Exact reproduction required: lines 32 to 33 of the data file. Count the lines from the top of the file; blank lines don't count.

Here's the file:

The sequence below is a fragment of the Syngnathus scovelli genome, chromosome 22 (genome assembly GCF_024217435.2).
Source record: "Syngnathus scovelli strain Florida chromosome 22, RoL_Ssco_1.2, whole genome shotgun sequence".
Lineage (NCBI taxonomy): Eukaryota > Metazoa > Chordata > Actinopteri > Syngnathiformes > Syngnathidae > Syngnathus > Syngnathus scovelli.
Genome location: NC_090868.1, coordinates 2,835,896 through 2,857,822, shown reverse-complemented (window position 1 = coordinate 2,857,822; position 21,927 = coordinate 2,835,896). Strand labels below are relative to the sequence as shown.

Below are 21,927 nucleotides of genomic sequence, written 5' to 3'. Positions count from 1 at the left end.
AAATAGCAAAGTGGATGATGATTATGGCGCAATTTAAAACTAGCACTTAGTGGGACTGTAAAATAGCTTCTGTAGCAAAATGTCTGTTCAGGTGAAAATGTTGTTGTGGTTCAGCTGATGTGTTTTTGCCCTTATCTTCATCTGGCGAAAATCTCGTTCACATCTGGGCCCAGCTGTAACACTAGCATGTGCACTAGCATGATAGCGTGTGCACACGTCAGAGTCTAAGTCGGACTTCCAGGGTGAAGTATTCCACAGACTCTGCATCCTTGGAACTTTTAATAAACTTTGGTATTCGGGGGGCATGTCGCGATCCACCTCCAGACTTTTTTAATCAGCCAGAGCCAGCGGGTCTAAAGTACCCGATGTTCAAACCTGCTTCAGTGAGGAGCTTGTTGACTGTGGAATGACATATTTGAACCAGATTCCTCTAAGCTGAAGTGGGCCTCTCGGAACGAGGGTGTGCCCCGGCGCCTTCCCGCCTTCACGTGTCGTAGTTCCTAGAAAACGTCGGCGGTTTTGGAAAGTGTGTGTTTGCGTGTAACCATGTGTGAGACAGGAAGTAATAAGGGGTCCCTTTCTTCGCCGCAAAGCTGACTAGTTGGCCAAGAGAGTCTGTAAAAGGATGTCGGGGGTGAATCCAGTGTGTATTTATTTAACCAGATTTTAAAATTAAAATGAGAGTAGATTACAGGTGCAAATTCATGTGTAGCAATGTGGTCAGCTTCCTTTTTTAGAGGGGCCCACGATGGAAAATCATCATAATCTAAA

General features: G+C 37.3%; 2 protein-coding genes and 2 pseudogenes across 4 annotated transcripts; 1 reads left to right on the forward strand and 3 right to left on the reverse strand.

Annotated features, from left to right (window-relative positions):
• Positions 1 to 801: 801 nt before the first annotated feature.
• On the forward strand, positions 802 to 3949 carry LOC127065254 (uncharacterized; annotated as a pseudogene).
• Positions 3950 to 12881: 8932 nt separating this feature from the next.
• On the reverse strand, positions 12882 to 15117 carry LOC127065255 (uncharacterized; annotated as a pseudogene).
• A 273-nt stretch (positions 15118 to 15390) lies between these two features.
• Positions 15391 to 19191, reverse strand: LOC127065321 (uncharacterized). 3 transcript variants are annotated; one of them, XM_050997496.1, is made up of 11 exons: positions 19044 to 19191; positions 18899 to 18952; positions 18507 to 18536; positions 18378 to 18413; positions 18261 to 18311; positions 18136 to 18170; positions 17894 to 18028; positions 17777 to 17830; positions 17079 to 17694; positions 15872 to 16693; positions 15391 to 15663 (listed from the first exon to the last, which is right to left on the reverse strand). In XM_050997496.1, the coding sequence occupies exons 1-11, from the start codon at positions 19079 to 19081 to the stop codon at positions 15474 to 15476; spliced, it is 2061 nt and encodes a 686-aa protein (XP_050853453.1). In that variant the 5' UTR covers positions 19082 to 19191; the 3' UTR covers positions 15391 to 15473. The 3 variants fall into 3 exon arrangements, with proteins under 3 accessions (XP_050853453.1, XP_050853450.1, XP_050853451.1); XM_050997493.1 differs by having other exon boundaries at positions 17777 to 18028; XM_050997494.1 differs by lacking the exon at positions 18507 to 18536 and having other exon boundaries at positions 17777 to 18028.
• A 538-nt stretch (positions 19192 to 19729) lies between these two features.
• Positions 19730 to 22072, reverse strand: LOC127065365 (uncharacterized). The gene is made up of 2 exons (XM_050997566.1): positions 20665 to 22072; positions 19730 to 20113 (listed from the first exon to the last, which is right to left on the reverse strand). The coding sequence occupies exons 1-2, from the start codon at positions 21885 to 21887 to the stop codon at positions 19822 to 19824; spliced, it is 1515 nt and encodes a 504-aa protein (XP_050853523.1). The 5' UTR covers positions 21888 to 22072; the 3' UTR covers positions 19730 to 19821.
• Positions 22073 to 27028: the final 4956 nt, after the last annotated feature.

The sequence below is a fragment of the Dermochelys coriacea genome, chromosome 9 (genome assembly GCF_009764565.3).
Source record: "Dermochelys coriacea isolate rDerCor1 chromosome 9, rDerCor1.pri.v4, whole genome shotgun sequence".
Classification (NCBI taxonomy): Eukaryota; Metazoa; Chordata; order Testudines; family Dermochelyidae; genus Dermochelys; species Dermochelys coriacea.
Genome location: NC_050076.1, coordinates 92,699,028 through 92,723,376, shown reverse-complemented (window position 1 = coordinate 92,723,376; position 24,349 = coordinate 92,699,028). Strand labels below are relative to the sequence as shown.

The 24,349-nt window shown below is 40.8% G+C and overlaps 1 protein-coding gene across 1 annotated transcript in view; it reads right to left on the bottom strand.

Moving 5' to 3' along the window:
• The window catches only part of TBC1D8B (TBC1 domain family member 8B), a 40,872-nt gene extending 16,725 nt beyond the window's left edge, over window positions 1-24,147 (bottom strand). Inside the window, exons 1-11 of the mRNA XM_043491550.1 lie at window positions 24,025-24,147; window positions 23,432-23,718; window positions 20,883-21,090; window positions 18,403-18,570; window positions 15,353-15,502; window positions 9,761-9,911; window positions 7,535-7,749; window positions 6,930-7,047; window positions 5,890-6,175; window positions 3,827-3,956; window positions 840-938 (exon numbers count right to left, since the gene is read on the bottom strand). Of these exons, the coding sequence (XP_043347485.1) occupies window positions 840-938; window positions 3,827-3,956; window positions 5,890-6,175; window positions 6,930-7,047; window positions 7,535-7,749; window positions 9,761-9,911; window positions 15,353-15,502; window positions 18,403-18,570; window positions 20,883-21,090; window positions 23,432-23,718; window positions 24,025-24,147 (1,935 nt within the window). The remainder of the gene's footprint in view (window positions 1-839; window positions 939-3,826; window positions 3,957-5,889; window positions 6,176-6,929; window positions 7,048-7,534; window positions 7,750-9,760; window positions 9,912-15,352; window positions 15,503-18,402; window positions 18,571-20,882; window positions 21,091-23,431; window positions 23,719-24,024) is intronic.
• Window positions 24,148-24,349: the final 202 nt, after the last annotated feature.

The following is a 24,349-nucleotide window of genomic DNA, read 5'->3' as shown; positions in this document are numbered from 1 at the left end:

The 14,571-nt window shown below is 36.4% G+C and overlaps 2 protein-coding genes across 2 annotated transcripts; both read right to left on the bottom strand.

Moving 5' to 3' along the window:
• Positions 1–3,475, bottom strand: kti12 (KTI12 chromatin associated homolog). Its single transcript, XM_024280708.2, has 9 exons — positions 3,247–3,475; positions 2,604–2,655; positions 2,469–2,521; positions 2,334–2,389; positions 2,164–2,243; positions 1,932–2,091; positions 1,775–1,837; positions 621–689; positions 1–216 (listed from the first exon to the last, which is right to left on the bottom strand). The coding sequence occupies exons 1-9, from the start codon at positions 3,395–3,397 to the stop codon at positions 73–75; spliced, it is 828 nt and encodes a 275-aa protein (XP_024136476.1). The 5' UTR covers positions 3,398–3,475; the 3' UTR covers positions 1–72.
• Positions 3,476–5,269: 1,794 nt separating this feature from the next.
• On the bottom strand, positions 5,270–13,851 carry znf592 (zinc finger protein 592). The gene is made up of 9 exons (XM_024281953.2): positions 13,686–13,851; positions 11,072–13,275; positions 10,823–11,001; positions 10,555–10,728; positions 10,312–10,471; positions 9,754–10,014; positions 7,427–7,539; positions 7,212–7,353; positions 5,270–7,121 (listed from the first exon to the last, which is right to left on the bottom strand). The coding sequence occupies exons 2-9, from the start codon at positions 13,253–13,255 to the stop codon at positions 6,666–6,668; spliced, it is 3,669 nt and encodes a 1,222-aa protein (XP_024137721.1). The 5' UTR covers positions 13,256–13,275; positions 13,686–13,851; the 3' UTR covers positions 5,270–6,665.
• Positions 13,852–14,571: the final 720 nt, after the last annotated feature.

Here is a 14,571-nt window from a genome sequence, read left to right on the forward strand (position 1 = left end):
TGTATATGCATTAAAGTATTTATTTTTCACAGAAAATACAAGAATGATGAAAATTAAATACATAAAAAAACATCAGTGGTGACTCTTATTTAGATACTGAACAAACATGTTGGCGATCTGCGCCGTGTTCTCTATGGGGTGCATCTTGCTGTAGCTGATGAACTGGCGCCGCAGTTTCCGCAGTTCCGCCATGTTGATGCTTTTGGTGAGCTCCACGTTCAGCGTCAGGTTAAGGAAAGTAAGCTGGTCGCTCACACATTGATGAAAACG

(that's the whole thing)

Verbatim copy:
• Positions 13,852–14,571: the final 720 nt, after the last annotated feature.

Here is a 14,571-nt window from a genome sequence, read left to right on the forward strand (position 1 = left end):